It is not fear of punishment that must motivate our obedience, but love of God reverence and awe for our holy God. Jesus said, "If you love Me, keep My commandments" (John 14:15). John tells us, "This is love for God, to obey His commands" (I John 5:3). "There is no fear in love. But perfect love drives out fear, because fear has to do with punishment. The man who fears is not made perfect in love" (1 John 4:10). Our obedience to God is crippled to the extent that we depend upon our own works for justification, rather than upon the sacrifice of Jesus. "Put to death the misdeeds of the body.., for you did not receive a spirit that makes you a slave again to fear, but you received the Spirit of adoption ... we are God's children" (Rom. 8:13-16).
The Christian does sin, although his heart-felt desire is to love God and his neighbor. However, as John said, "If we walk in the light as He is in the light, we have fellowship with one another, and the blood of Jesus cleanses us from all sin" (1 John 1:7). Confession is not a condition of salvation, it is the dedicated heart's response to God (1 John 1:8-9). Confession is an expression of our love for God, as we recognize His holiness, and our own sinfulness.
Some have argued that we must confess even our "hidden sins", as though the act of confession itself could satisfy the requirements of God's law. Others have supposed that a Christian pops in and out of the light depending on whether she has sinned, or confessed the sin. Both these views are based on the idea that the new covenant has a Law of Confession which a Christian must keep in order to be forgiven of her sins.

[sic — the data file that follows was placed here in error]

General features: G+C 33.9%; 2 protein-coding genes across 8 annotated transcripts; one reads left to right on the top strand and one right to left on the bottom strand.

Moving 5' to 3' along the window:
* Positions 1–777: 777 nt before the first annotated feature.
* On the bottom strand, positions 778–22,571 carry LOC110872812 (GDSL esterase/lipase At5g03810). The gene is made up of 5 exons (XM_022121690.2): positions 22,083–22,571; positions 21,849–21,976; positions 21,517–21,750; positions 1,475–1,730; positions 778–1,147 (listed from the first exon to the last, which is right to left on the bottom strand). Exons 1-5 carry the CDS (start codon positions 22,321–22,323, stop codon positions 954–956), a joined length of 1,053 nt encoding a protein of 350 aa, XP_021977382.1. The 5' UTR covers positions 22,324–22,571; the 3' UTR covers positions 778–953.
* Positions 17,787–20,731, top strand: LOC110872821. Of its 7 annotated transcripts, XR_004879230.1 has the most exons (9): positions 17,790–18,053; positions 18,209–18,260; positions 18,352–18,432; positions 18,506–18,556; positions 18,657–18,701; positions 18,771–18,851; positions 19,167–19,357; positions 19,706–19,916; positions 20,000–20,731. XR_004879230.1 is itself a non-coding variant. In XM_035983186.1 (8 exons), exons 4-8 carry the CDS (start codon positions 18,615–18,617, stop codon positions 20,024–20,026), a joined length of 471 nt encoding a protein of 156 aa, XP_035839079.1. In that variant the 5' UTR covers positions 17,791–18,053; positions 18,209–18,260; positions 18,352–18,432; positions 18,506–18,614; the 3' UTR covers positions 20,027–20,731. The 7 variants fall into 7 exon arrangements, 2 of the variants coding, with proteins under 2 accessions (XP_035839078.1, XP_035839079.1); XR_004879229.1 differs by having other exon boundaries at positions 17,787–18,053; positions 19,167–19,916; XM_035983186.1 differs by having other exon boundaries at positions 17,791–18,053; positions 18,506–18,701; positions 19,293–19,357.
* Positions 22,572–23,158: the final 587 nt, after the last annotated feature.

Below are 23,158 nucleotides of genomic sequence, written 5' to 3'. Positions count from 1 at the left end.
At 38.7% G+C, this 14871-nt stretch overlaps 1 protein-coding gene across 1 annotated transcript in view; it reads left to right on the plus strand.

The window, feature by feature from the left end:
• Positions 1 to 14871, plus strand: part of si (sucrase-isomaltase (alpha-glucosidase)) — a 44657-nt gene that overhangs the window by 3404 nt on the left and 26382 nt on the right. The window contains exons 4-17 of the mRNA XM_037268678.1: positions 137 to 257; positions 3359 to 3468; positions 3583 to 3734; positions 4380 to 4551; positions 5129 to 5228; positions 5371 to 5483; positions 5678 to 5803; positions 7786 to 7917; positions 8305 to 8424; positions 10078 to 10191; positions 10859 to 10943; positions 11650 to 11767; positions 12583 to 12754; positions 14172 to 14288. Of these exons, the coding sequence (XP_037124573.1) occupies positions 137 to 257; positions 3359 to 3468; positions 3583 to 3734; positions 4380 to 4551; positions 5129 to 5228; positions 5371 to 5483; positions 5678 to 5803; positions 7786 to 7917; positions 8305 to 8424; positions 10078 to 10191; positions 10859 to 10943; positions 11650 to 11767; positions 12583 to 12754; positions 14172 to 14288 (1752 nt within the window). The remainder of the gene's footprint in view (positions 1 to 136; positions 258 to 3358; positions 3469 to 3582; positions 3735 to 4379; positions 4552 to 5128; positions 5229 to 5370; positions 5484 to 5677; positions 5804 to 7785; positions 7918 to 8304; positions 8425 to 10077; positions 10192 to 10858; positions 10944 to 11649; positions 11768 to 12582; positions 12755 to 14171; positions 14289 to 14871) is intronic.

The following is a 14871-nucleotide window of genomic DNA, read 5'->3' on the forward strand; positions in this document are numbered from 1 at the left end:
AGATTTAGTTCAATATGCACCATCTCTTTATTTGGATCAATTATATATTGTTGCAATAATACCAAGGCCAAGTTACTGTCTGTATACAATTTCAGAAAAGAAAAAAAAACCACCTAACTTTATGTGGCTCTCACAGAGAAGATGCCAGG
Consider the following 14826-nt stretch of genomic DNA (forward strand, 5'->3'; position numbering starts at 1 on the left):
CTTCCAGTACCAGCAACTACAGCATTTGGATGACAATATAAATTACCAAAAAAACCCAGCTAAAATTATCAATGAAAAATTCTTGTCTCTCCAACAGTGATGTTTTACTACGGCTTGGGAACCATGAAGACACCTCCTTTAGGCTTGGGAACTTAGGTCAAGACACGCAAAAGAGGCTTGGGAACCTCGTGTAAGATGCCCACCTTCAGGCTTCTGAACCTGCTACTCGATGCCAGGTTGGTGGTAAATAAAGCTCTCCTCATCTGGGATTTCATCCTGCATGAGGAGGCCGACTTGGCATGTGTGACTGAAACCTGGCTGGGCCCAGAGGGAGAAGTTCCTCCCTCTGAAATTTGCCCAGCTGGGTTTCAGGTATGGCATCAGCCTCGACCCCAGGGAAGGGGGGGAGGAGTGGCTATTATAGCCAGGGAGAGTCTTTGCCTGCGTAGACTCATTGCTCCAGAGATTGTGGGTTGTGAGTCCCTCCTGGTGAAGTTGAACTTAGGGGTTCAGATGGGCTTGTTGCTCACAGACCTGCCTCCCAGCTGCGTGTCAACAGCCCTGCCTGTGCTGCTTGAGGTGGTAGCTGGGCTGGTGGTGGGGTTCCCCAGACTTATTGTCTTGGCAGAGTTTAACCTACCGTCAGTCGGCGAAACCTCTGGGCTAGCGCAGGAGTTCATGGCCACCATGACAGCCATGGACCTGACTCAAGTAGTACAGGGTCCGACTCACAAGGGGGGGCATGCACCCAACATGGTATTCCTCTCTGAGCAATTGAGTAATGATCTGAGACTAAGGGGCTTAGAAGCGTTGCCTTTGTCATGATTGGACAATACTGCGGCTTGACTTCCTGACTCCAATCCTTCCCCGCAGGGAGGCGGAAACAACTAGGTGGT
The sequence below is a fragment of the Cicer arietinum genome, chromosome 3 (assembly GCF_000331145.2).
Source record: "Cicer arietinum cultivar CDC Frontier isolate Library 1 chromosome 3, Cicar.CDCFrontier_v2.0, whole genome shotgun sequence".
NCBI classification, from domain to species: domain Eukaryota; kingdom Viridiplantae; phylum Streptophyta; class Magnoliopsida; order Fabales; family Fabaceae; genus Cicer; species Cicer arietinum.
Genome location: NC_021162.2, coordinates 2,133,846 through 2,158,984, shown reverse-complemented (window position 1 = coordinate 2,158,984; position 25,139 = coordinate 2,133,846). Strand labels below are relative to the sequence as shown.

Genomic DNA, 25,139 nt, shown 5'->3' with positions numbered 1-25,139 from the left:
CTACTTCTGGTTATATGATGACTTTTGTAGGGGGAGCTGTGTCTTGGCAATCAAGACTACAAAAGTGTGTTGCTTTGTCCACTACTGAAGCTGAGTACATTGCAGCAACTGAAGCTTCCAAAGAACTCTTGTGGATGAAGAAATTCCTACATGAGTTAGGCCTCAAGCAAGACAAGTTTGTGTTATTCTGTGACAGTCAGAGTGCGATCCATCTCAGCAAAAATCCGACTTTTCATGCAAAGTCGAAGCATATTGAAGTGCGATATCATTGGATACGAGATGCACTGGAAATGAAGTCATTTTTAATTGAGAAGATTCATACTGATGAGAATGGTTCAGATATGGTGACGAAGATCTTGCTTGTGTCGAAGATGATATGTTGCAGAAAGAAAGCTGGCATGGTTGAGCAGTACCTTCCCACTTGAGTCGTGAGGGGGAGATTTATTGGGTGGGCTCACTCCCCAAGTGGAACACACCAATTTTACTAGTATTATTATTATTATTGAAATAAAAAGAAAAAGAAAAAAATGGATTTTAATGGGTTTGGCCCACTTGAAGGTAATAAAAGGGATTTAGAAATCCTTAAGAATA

However, forgiveness can never be a provision of God's law. Forgiveness is possible only because Jesus died to pay for our transgressions of God's unchanging moral law. Law always demands justice. Let us look at an example taken from daily life: A drunken man steals a car and smashes into a house, causing much damage to both the car and the house.
When he goes to court he argues that he should go unpunished since he has repented of his deed, confessed his error and asked for forgiveness from the pre-trial judge. What do you think the judge will answer this man?
"Law brings wrath ... the promise comes by faith" (Rom. 4:15, 16). Confession does not free the Christian from the penalty of God's moral law.
Christians are saved because Jesus paid the penalty for us. We are justified by the blood of Christ, by faith through grace, or not at all. However, as Christians we must respond to the demonstrated love of Christ. We must pray without ceasing, acknowledging the sins we find in our lives, confessing to God, asking for the strength to right the wrongs we have done. All this should be done, not out of fear of punishment, but because we have the assurance that "the blood of Jesus ... cleanses us from sin".